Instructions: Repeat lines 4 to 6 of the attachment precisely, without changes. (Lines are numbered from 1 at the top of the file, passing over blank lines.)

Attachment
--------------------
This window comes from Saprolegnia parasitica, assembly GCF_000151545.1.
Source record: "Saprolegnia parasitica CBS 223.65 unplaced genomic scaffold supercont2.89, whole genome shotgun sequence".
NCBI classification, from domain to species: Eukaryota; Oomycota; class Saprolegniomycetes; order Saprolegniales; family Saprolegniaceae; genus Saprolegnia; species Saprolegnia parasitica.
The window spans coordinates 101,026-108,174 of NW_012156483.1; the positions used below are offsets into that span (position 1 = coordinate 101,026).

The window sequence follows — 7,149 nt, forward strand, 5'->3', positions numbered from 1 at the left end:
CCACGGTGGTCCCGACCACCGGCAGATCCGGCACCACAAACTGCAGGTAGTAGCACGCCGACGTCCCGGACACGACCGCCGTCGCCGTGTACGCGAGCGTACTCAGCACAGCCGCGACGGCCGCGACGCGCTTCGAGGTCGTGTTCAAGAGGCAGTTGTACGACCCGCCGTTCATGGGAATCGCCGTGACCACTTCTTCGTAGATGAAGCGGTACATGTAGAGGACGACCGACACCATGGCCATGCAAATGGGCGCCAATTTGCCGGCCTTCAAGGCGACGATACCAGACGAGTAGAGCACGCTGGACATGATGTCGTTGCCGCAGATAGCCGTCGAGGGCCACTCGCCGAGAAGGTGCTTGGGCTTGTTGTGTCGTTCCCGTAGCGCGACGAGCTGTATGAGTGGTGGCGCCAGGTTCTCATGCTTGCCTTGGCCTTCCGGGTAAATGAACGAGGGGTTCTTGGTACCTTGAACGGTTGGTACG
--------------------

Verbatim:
The window spans coordinates 101,026-108,174 of NW_012156483.1; the positions used below are offsets into that span (position 1 = coordinate 101,026).

The window sequence follows — 7,149 nt, forward strand, 5'->3', positions numbered from 1 at the left end:
CCACGGTGGTCCCGACCACCGGCAGATCCGGCACCACAAACTGCAGGTAGTAGCACGCCGACGTCCCGGACACGACCGCCGTCGCCGTGTACGCGAGCGTACTCAGCACAGCCGCGACGGCCGCGACGCGCTTCGAGGTCGTGTTCAAGAGGCAGTTGTACGACCCGCCGTTCATGGGAATCGCCGTGACCACTTCTTCGTAGATGAAGCGGTACATGTAGAGGACGACCGACACCATGGCCATGCAAATGGGCGCCAATTTGCCGGCCTTCAAGGCGACGATACCAGACGAGTAGAGCACGCTGGACATGATGTCGTTGCCGCAGATAGCCGTCGAGGGCCACTCGCCGAGAAGGTGCTTGGGCTTGTTGTGTCGTTCCCGTAGCGCGACGAGCTGTATGAGTGGTGGCGCCAGGTTCTCATGCTTGCCTTGGCCTTCCGGGTAAATGAACGAGGGGTTCTTGGTACCTTGAACGGTTGGTACG